Nearly half—43%—of all fatal car crashes involving teens and their passengers are the result of speeding, a new automobile safety report reveals.
The finding stems from an in-depth analysis of all fatal motor vehicle accidents across the United States between 2015 and 2019. During this five-year period, 4,930 teen drivers and passengers died in crashes involving speeding.
And while the report acknowledges that deadly speeding is a problem at any age, it warns that the consequences of speeding pose a particularly grave danger to young drivers between the ages of 16 and 19.
“We have a culture of speeding in this country,” said Pam Fischer. She’s senior director of external engagement for the Washington, D.C.-based Governors Highway Safety Association (GHSA), which represents highway safety offices across all U.S. states and territories.
According to Adkins, “Thousands of people die needlessly on our roads because some drivers mistakenly think less traffic means they can speed and nothing bad will happen. The data tell us that teen drivers are the most likely to be tempted to speed, so the need to address this issue is more critical than ever, given traffic death trends during the pandemic.”
Fischer noted that wide acceptance of speeding means that, in practice, many drivers view speed limits as minimums rather than maximums. As a result, speeding has become a “national pandemic,” she said.
Fischer puts it down to a simple equation: Inexperience plus immaturity plus speeding equals deadly accidents.
As the GHSA report itself noted, “teen drivers do not have the experience necessary to recognize and quickly react appropriately to dangerous situations, which makes speeding even riskier for them.”
Fischer presented the findings Thursday during an online meeting with a panel of safety experts, including: Violet Marrero, consumer safety director for NJM Insurance Group, a leading car insurance company; Rick Birt, president and CEO of the Washington, D.C-based Students Against Destructive Decisions (SADD); and Linda Fech, teen driver safety program coordinator for the Michigan Office of Highway Safety Planning in Lansing, Mich.
The study found that teen drivers who died in a speeding accident were more likely to be male (37% versus 28%), and were more likely to not be wearing a seatbelt. Teen fatalities also tended to involve being run off the road and/or car rollovers.
Younger teens (16- to 17-year-olds) were found to be at the highest risk for a deadly speeding crash. But teens aged 18 and 19 were more likely to get into an accident between midnight and 5 a.m. Older teens were also more likely to have accidents while on a highway or freeway.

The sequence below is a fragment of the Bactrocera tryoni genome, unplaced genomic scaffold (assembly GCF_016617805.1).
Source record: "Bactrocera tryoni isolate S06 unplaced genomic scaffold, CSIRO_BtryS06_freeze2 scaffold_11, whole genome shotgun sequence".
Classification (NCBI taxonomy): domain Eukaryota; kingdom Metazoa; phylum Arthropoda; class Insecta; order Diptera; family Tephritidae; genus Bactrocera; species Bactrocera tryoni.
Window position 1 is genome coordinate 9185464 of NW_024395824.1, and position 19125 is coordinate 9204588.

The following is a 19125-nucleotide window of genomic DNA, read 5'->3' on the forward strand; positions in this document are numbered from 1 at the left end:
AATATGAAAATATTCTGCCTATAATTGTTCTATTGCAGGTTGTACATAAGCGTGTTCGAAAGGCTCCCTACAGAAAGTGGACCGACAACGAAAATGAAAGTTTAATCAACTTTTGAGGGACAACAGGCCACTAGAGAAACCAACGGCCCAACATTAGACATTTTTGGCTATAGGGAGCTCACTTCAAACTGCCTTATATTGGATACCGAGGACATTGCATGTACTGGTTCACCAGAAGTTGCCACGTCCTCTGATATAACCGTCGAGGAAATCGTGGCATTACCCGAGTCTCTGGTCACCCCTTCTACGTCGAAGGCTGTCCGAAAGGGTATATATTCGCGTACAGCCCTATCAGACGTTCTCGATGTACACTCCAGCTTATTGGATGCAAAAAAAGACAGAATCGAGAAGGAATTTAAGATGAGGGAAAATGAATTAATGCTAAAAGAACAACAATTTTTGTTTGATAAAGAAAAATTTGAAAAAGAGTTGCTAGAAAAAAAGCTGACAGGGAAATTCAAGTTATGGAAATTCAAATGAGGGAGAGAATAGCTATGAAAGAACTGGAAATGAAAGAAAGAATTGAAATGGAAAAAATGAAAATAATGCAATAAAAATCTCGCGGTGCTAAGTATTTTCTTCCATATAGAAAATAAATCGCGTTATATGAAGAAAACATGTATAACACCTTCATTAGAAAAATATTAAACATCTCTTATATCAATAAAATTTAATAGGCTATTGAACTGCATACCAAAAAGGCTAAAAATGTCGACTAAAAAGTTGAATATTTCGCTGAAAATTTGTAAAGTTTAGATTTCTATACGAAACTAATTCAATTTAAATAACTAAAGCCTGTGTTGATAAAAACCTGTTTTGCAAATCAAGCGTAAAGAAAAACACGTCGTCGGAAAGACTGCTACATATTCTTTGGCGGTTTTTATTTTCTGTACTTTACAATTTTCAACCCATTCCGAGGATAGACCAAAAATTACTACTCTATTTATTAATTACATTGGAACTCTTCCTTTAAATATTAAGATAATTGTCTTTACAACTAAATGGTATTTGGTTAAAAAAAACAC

And when it comes to speeding fatalities when passengers were in the car, more was decidedly worse: The greater the number of teenagers in the car alongside a teen driver, the greater the risk for a deadly speeding accident.
Still, everyone on the panel, and the report itself, placed an emphasis on practical steps that can be taken to rein in teenage speeding risk. The first step is increased parental involvement.
For example, speaking to the need to model good driving behavior, Marrero said that “it’s so important for parents to become aware of their role and understand how much influence, how much power they have.”
Driving schools are a good and necessary “foundation” that can help ensure that teens acquire excellent driving skills. “But driving school is not enough,” she said. “Parents have responsibilities.”
Those responsibilities include parents not driving aggressively themselves, never speeding, always obeying traffic signs and laws, never driving while intoxicated, and never using cellphones while behind the wheel, Marrero explained. Surveys suggest that many “parents don’t realize they’ve been demonstrating all these terrible behaviors,” she noted.
Fischer agreed, adding that she “cannot overstate the role of the parents.”
At the same time, several panel members cautioned that parents need to be honest with themselves as to the limits of their own driving skills, as well as that of their teens. Not every excellent parental driver is an excellent driving teacher, they cautioned, and not all teens are equally equipped to start driving safely at a young age.
To that point, Fischer and the report stressed the potential safety benefits of embracing “graduated driver licensing,” which is state-imposed license restrictions dictating when and where young new drivers can get behind the wheel unsupervised. Those restrictions lift over time.
Other options put on the table included: employing technology to afford parents options for monitoring their teen drivers in real-time; smart ignition keys designed to limit the top allowable speeds; and “belt minders” that mute in-car audio speakers until teen drivers and their passengers buckle up. Parent-teen driving agreements and peer-to-peer education programs were also highlighted as ways to reduce risk.